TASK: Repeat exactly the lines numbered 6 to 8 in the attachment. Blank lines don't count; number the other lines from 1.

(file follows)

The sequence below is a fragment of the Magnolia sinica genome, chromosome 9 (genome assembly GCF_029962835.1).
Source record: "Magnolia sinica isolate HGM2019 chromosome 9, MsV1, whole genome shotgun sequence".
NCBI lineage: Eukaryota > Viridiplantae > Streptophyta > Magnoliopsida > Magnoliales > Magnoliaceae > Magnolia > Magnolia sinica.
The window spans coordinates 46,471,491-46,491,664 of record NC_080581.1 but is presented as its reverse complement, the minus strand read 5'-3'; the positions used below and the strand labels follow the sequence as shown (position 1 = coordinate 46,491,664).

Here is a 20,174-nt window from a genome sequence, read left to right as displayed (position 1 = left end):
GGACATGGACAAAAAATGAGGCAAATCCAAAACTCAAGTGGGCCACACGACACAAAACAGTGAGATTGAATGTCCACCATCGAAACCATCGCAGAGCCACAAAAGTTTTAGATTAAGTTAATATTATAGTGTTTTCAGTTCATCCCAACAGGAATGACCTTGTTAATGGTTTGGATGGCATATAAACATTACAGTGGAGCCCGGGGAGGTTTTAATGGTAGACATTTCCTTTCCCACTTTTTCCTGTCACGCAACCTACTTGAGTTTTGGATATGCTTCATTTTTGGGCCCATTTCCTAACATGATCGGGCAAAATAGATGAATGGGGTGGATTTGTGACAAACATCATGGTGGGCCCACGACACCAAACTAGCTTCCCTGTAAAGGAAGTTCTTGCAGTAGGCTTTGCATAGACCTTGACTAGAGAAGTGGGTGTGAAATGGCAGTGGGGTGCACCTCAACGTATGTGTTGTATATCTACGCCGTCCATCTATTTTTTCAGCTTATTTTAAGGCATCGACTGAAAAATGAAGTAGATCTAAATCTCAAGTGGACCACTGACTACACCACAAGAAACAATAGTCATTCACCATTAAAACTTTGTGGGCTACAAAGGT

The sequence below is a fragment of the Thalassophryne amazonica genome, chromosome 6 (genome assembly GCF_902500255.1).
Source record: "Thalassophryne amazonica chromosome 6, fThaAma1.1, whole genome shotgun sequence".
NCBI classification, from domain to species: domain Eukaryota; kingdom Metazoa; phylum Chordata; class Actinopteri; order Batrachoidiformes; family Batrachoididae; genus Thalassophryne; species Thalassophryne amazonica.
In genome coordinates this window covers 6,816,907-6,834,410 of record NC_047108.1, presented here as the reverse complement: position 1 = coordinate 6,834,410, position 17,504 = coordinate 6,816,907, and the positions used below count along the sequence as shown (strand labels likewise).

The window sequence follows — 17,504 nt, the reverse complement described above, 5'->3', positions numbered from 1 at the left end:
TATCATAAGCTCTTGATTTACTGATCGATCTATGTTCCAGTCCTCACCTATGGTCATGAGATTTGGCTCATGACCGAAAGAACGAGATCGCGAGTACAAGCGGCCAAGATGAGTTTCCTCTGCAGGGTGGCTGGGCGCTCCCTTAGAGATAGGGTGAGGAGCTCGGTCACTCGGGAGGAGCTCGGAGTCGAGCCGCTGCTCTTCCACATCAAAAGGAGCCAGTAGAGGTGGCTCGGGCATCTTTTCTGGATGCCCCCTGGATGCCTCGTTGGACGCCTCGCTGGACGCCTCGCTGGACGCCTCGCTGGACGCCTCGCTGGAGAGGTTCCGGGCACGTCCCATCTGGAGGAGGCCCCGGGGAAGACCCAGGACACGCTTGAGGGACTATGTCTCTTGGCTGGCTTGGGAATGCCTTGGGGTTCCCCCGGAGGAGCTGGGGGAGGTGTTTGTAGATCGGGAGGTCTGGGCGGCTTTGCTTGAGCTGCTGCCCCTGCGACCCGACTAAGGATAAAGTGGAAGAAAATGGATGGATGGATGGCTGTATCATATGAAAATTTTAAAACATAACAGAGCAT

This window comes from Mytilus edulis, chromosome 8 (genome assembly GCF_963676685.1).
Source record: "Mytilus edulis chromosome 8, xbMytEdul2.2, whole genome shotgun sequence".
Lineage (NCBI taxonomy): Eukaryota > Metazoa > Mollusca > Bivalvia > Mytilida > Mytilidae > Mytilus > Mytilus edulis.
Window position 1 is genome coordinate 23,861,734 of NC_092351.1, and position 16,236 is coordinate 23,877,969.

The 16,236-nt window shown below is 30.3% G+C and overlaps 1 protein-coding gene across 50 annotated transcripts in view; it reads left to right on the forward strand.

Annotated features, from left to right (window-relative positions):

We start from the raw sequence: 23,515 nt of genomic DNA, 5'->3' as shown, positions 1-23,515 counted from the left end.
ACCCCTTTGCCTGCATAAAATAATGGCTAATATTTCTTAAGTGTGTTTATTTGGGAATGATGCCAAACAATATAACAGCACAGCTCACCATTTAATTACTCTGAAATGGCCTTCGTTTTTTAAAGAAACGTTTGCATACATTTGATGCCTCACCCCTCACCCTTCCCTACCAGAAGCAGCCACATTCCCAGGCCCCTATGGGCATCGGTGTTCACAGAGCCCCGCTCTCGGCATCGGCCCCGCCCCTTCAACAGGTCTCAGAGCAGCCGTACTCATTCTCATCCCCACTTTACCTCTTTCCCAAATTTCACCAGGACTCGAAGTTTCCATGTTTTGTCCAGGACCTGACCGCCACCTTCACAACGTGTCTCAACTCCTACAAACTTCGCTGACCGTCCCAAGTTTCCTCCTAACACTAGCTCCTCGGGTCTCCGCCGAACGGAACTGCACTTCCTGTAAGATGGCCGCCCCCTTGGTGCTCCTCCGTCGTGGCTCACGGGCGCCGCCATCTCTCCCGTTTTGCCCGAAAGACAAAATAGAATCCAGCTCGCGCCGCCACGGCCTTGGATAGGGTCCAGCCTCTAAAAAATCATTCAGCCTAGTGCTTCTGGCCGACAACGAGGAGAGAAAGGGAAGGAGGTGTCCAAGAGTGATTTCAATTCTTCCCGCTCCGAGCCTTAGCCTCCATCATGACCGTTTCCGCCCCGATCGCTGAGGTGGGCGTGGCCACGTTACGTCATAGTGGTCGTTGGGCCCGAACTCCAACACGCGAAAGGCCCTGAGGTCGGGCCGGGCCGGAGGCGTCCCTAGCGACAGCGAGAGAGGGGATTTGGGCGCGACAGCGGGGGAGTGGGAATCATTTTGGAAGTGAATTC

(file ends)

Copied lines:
GGACATGGACAAAAAATGAGGCAAATCCAAAACTCAAGTGGGCCACACGACACAAAACAGTGAGATTGAATGTCCACCATCGAAACCATCGCAGAGCCACAAAAGTTTTAGATTAAGTTAATATTATAGTGTTTTCAGTTCATCCCAACAGGAATGACCTTGTTAATGGTTTGGATGGCATATAAACATTACAGTGGAGCCCGGGGAGGTTTTAATGGTAGACATTTCCTTTCCCACTTTTTCCTGTCACGCAACCTACTTGAGTTTTGGATATGCTTCATTTTTGGGCCCATTTCCTAACATGATCGGGCAAAATAGATGAATGGGGTGGATTTGTGACAAACATCATGGTGGGCCCACGACACCAAACTAGCTTCCCTGTAAAGGAAGTTCTTGCAGTAGGCTTTGCATAGACCTTGACTAGAGAAGTGGGTGTGAAATGGCAGTGGGGTGCACCTCAACGTATGTGTTGTATATCTACGCCGTCCATCTATTTTTTCAGCTTATTTTAAGGCATCGACTGAAAAATGAAGTAGATCTAAATCTCAAGTGGACCACTGACTACACCACAAGAAACAATAGTCATTCACCATTAAAACTTTGTGGGCTACAAAGGT

The sequence below is a fragment of the Thalassophryne amazonica genome, chromosome 6 (genome assembly GCF_902500255.1).
Source record: "Thalassophryne amazonica chromosome 6, fThaAma1.1, whole genome shotgun sequence".